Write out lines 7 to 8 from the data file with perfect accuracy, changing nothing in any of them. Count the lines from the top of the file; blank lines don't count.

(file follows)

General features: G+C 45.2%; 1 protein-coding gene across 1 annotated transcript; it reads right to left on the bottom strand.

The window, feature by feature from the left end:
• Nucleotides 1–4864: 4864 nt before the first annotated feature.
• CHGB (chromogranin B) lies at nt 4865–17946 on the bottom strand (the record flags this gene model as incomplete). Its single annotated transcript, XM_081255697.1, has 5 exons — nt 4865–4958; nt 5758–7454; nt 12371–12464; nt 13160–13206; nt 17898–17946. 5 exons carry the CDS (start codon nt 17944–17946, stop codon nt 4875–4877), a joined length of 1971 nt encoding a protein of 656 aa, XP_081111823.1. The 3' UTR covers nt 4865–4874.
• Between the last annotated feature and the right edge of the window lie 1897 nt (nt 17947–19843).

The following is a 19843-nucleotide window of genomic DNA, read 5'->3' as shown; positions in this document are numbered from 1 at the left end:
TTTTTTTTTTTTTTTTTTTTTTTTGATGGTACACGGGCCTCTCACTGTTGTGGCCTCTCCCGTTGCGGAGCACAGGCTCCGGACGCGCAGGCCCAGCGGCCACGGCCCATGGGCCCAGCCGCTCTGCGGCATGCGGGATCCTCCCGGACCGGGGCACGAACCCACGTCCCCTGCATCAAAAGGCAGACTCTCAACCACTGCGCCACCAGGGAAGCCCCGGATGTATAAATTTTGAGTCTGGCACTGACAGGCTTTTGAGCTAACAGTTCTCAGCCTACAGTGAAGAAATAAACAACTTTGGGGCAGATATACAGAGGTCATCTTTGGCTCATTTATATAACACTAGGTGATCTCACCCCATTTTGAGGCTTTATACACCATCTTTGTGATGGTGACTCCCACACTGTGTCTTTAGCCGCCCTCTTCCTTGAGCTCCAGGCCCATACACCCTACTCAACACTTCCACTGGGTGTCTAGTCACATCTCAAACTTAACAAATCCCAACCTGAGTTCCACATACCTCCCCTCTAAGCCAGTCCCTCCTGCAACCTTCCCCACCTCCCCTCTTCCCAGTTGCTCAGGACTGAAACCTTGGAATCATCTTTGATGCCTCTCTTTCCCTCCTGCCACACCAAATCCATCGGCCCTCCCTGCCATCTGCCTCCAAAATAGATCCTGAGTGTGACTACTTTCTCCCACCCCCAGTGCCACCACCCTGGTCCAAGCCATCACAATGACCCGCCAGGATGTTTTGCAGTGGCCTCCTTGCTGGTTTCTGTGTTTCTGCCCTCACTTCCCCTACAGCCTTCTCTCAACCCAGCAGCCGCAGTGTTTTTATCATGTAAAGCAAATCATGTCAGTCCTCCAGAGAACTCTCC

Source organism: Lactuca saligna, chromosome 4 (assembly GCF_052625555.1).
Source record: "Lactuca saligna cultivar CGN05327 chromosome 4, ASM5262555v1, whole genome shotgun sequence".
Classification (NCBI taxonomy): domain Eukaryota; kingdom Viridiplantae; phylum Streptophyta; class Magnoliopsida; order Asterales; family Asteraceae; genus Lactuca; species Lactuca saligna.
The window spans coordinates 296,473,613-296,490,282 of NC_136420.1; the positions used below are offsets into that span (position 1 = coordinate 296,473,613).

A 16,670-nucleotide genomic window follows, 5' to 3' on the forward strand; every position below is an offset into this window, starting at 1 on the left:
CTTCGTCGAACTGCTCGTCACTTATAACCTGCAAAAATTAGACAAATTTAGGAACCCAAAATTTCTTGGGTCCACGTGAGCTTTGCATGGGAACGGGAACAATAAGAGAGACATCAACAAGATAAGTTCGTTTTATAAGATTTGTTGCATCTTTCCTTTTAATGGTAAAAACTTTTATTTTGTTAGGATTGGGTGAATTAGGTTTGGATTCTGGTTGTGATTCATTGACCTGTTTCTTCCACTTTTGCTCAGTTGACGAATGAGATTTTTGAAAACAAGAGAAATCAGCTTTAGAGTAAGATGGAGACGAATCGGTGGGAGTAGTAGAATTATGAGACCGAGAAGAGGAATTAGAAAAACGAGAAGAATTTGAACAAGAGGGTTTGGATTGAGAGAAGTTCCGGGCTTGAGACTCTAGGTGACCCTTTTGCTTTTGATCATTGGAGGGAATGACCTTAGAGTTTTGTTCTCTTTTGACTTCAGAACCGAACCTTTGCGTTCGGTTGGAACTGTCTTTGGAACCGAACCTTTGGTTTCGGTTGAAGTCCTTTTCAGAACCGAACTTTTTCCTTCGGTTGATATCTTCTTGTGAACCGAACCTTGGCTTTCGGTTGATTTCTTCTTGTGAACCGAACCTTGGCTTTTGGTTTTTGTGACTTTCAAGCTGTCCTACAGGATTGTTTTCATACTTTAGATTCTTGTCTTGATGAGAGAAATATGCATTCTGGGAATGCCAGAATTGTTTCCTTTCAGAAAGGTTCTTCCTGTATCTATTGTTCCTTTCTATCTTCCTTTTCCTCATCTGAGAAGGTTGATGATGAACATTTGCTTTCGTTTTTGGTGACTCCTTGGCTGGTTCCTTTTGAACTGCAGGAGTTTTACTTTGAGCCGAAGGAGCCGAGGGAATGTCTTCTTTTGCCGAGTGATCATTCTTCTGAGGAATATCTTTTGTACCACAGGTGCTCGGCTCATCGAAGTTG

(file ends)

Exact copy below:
TTTTTTTTTTTTTTTTTTTTTTTTGATGGTACACGGGCCTCTCACTGTTGTGGCCTCTCCCGTTGCGGAGCACAGGCTCCGGACGCGCAGGCCCAGCGGCCACGGCCCATGGGCCCAGCCGCTCTGCGGCATGCGGGATCCTCCCGGACCGGGGCACGAACCCACGTCCCCTGCATCAAAAGGCAGACTCTCAACCACTGCGCCACCAGGGAAGCCCCGGATGTATAAATTTTGAGTCTGGCACTGACAGGCTTTTGAGCTAACAGTTCTCAGCCTACAGTGAAGAAATAAACAACTTTGGGGCAGATATACAGAGGTCATCTTTGGCTCATTTATATAACACTAGGTGATCTCACCCCATTTTGAGGCTTTATACACCATCTTTGTGATGGTGACTCCCACACTGTGTCTTTAGCCGCCCTCTTCCTTGAGCTCCAGGCCCATACACCCTACTCAACACTTCCACTGGGTGTCTAGTCACATCTCAAACTTAACAAATCCCAACCTGAGTTCCACATACCTCCCCTCTAAGCCAGTCCCTCCTGCAACCTTCCCCACCTCCCCTCTTCCCAGTTGCTCAGGACTGAAACCTTGGAATCATCTTTGATGCCTCTCTTTCCCTCCTGCCACACCAAATCCATCGGCCCTCCCTGCCATCTGCCTCCAAAATAGATCCTGAGTGTGACTACTTTCTCCCACCCCCAGTGCCACCACCCTGGTCCAAGCCATCACAATGACCCGCCAGGATGTTTTGCAGTGGCCTCCTTGCTGGTTTCTGTGTTTCTGCCCTCACTTCCCCTACAGCCTTCTCTCAACCCAGCAGCCGCAGTGTTTTTATCATGTAAAGCAAATCATGTCAGTCCTCCAGAGAACTCTCC

Source organism: Lactuca saligna, chromosome 4 (assembly GCF_052625555.1).